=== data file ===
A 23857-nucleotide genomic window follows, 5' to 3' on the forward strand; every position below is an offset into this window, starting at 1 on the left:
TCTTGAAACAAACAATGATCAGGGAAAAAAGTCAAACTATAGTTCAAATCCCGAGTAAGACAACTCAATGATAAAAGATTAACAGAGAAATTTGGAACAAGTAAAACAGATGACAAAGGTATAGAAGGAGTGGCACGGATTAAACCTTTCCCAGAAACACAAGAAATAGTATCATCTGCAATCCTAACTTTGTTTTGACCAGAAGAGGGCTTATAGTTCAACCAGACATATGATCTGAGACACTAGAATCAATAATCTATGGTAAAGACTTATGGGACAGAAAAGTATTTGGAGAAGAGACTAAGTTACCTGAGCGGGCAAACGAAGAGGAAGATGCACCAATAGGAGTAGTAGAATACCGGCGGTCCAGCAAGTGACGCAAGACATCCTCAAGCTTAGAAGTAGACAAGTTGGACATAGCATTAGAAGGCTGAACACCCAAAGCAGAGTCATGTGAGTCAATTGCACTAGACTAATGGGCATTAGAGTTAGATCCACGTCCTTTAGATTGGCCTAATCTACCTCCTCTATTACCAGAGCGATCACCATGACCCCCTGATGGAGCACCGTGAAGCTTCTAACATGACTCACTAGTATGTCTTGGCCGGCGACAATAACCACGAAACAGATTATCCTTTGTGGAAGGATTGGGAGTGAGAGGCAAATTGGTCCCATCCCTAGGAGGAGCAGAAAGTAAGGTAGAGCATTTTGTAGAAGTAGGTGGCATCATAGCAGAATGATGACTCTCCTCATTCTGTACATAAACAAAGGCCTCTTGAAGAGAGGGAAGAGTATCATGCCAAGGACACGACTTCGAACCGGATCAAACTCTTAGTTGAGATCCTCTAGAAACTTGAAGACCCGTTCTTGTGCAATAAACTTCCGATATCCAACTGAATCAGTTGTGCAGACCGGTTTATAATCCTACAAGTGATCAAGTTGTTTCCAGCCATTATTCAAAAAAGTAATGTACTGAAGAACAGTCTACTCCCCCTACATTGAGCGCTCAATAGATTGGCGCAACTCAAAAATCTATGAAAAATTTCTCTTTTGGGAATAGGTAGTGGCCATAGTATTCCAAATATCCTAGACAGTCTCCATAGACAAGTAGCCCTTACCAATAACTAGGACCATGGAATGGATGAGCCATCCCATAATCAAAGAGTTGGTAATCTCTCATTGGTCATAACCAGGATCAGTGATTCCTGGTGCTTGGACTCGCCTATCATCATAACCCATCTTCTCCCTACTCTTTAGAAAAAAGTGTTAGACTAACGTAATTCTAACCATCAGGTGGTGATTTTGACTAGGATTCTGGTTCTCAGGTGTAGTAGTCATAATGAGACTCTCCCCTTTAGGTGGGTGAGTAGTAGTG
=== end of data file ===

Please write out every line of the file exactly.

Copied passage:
A 23857-nucleotide genomic window follows, 5' to 3' on the forward strand; every position below is an offset into this window, starting at 1 on the left:
TCTTGAAACAAACAATGATCAGGGAAAAAAGTCAAACTATAGTTCAAATCCCGAGTAAGACAACTCAATGATAAAAGATTAACAGAGAAATTTGGAACAAGTAAAACAGATGACAAAGGTATAGAAGGAGTGGCACGGATTAAACCTTTCCCAGAAACACAAGAAATAGTATCATCTGCAATCCTAACTTTGTTTTGACCAGAAGAGGGCTTATAGTTCAACCAGACATATGATCTGAGACACTAGAATCAATAATCTATGGTAAAGACTTATGGGACAGAAAAGTATTTGGAGAAGAGACTAAGTTACCTGAGCGGGCAAACGAAGAGGAAGATGCACCAATAGGAGTAGTAGAATACCGGCGGTCCAGCAAGTGACGCAAGACATCCTCAAGCTTAGAAGTAGACAAGTTGGACATAGCATTAGAAGGCTGAACACCCAAAGCAGAGTCATGTGAGTCAATTGCACTAGACTAATGGGCATTAGAGTTAGATCCACGTCCTTTAGATTGGCCTAATCTACCTCCTCTATTACCAGAGCGATCACCATGACCCCCTGATGGAGCACCGTGAAGCTTCTAACATGACTCACTAGTATGTCTTGGCCGGCGACAATAACCACGAAACAGATTATCCTTTGTGGAAGGATTGGGAGTGAGAGGCAAATTGGTCCCATCCCTAGGAGGAGCAGAAAGTAAGGTAGAGCATTTTGTAGAAGTAGGTGGCATCATAGCAGAATGATGACTCTCCTCATTCTGTACATAAACAAAGGCCTCTTGAAGAGAGGGAAGAGTATCATGCCAAGGACACGACTTCGAACCGGATCAAACTCTTAGTTGAGATCCTCTAGAAACTTGAAGACCCGTTCTTGTGCAATAAACTTCCGATATCCAACTGAATCAGTTGTGCAGACCGGTTTATAATCCTACAAGTGATCAAGTTGTTTCCAGCCATTATTCAAAAAAGTAATGTACTGAAGAACAGTCTACTCCCCCTACATTGAGCGCTCAATAGATTGGCGCAACTCAAAAATCTATGAAAAATTTCTCTTTTGGGAATAGGTAGTGGCCATAGTATTCCAAATATCCTAGACAGTCTCCATAGACAAGTAGCCCTTACCAATAACTAGGACCATGGAATGGATGAGCCATCCCATAATCAAAGAGTTGGTAATCTCTCATTGGTCATAACCAGGATCAGTGATTCCTGGTGCTTGGACTCGCCTATCATCATAACCCATCTTCTCCCTACTCTTTAGAAAAAAGTGTTAGACTAACGTAATTCTAACCATCAGGTGGTGATTTTGACTAGGATTCTGGTTCTCAGGTGTAGTAGTCATAATGAGACTCTCCCCTTTAGGTGGGTGAGTAGTAGTG